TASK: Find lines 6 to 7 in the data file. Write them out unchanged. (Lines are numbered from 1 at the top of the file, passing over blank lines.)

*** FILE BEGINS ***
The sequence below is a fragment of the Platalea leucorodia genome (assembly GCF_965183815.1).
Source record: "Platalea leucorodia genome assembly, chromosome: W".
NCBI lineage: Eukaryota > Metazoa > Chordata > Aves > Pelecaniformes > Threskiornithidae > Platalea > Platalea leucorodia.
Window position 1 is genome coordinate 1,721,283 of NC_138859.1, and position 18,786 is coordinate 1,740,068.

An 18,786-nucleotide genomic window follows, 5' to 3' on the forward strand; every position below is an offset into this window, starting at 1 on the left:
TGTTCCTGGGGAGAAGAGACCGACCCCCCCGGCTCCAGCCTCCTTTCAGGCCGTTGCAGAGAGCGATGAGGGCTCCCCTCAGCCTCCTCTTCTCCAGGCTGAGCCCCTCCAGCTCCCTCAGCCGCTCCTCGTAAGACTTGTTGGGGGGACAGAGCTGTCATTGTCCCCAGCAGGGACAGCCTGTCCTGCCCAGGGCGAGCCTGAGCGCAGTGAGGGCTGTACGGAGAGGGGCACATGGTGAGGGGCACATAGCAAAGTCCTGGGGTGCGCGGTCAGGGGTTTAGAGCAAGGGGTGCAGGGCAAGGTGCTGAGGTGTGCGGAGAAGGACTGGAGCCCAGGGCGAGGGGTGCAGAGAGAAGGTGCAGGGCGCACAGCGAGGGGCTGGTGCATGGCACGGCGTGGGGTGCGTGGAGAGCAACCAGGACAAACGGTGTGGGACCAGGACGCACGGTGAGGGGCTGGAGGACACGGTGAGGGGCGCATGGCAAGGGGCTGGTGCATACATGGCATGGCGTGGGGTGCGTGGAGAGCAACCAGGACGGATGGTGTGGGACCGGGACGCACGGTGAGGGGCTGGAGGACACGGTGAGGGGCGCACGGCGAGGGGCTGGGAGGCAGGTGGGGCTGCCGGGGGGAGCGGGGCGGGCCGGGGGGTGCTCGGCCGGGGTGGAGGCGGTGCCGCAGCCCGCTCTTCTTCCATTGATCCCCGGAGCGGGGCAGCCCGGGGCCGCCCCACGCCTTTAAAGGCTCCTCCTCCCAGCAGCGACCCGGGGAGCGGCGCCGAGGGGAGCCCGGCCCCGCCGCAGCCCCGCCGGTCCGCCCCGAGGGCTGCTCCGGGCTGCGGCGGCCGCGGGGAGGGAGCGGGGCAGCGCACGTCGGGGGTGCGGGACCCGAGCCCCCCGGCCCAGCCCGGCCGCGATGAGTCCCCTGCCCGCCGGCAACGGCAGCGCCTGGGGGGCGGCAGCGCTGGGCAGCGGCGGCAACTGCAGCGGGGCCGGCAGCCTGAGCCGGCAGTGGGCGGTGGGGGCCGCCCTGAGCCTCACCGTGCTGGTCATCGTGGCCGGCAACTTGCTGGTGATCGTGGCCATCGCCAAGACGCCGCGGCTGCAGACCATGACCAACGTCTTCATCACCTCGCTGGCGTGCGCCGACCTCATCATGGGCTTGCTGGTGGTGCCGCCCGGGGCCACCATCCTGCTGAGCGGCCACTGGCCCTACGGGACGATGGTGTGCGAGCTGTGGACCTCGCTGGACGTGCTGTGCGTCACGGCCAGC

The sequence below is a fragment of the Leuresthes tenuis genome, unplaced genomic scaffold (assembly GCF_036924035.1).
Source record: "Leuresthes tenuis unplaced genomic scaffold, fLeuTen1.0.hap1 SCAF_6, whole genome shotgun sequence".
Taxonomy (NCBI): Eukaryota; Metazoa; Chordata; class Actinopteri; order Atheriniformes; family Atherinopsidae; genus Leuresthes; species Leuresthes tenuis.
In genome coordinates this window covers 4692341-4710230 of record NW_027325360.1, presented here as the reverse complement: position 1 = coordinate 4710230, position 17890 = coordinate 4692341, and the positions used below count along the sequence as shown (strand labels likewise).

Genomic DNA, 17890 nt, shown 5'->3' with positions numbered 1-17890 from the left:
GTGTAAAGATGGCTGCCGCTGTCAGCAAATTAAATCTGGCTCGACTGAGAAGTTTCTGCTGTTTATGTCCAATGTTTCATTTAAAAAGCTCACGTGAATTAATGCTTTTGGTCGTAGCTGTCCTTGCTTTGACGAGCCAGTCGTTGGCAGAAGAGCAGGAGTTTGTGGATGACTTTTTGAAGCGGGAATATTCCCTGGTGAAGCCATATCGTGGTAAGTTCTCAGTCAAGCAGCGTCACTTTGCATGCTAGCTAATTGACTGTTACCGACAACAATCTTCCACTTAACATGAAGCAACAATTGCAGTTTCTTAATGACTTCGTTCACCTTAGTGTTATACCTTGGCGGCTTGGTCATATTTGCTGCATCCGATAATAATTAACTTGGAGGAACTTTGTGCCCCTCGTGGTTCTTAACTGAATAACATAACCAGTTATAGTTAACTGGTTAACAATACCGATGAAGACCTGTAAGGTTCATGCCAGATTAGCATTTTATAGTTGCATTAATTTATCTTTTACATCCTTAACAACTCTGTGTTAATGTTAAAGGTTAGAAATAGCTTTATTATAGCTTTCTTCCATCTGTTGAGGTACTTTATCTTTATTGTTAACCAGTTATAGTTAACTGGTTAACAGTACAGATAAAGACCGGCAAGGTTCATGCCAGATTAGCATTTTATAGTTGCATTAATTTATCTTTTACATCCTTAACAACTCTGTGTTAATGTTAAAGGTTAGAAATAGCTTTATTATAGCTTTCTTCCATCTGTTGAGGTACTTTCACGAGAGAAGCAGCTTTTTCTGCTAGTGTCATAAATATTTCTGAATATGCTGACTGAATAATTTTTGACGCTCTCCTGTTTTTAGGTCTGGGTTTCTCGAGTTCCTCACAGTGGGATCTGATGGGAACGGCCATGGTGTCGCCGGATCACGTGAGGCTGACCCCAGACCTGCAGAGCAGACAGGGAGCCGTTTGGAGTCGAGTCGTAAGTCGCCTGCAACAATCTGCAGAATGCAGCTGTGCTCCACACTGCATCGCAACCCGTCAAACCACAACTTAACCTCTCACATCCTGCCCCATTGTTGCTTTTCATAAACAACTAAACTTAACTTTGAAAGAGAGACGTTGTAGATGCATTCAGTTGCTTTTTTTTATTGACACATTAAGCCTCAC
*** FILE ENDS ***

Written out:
TGTTCCTGGGGAGAAGAGACCGACCCCCCCGGCTCCAGCCTCCTTTCAGGCCGTTGCAGAGAGCGATGAGGGCTCCCCTCAGCCTCCTCTTCTCCAGGCTGAGCCCCTCCAGCTCCCTCAGCCGCTCCTCGTAAGACTTGTTGGGGGGACAGAGCTGTCATTGTCCCCAGCAGGGACAGCCTGTCCTGCCCAGGGCGAGCCTGAGCGCAGTGAGGGCTGTACGGAGAGGGGCACATGGTGAGGGGCACATAGCAAAGTCCTGGGGTGCGCGGTCAGGGGTTTAGAGCAAGGGGTGCAGGGCAAGGTGCTGAGGTGTGCGGAGAAGGACTGGAGCCCAGGGCGAGGGGTGCAGAGAGAAGGTGCAGGGCGCACAGCGAGGGGCTGGTGCATGGCACGGCGTGGGGTGCGTGGAGAGCAACCAGGACAAACGGTGTGGGACCAGGACGCACGGTGAGGGGCTGGAGGACACGGTGAGGGGCGCATGGCAAGGGGCTGGTGCATACATGGCATGGCGTGGGGTGCGTGGAGAGCAACCAGGACGGATGGTGTGGGACCGGGACGCACGGTGAGGGGCTGGAGGACACGGTGAGGGGCGCACGGCGAGGGGCTGGGAGGCAGGTGGGGCTGCCGGGGGGAGCGGGGCGGGCCGGGGGGTGCTCGGCCGGGGTGGAGGCGGTGCCGCAGCCCGCTCTTCTTCCATTGATCCCCGGAGCGGGGCAGCCCGGGGCCGCCCCACGCCTTTAAAGGCTCCTCCTCCCAGCAGCGACCCGGGGAGCGGCGCCGAGGGGAGCCCGGCCCCGCCGCAGCCCCGCCGGTCCGCCCCGAGGGCTGCTCCGGGCTGCGGCGGCCGCGGGGAGGGAGCGGGGCAGCGCACGTCGGGGGTGCGGGACCCGAGCCCCCCGGCCCAGCCCGGCCGCGATGAGTCCCCTGCCCGCCGGCAACGGCAGCGCCTGGGGGGCGGCAGCGCTGGGCAGCGGCGGCAACTGCAGCGGGGCCGGCAGCCTGAGCCGGCAGTGGGCGGTGGGGGCCGCCCTGAGCCTCACCGTGCTGGTCATCGTGGCCGGCAACTTGCTGGTGATCGTGGCCATCGCCAAGACGCCGCGGCTGCAGACCATGACCAACGTCTTCATCACCTCGCTGGCGTGCGCCGACCTCATCATGGGCTTGCTGGTGGTGCCGCCCGGGGCCACCATCCTGCTGAGCGGCCACTGGCCCTACGGGACGATGGTGTGCGAGCTGTGGACCTCGCTGGACGTGCTGTGCGTCACGGCCAGC

The sequence below is a fragment of the Leuresthes tenuis genome, unplaced genomic scaffold (assembly GCF_036924035.1).